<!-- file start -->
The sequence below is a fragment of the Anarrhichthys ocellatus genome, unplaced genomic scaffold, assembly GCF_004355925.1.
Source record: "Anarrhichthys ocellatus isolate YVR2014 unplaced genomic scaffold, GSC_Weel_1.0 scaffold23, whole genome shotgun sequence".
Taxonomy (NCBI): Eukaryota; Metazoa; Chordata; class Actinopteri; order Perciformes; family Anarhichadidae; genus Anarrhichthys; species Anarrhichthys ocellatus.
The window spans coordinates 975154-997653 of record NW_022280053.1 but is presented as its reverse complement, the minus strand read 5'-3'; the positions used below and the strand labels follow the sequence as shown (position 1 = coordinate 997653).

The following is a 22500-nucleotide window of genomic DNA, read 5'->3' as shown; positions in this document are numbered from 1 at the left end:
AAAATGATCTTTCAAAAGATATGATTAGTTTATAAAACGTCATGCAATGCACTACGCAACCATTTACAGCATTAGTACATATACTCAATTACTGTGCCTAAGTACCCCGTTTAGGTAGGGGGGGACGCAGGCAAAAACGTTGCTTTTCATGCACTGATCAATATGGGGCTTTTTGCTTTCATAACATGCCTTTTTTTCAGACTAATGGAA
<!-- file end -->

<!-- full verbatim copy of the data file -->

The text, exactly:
The sequence below is a fragment of the Anarrhichthys ocellatus genome, unplaced genomic scaffold, assembly GCF_004355925.1.
Source record: "Anarrhichthys ocellatus isolate YVR2014 unplaced genomic scaffold, GSC_Weel_1.0 scaffold23, whole genome shotgun sequence".
Taxonomy (NCBI): Eukaryota; Metazoa; Chordata; class Actinopteri; order Perciformes; family Anarhichadidae; genus Anarrhichthys; species Anarrhichthys ocellatus.
The window spans coordinates 975154-997653 of record NW_022280053.1 but is presented as its reverse complement, the minus strand read 5'-3'; the positions used below and the strand labels follow the sequence as shown (position 1 = coordinate 997653).

The following is a 22500-nucleotide window of genomic DNA, read 5'->3' as shown; positions in this document are numbered from 1 at the left end:
AAAATGATCTTTCAAAAGATATGATTAGTTTATAAAACGTCATGCAATGCACTACGCAACCATTTACAGCATTAGTACATATACTCAATTACTGTGCCTAAGTACCCCGTTTAGGTAGGGGGGGACGCAGGCAAAAACGTTGCTTTTCATGCACTGATCAATATGGGGCTTTTTGCTTTCATAACATGCCTTTTTTTCAGACTAATGGAA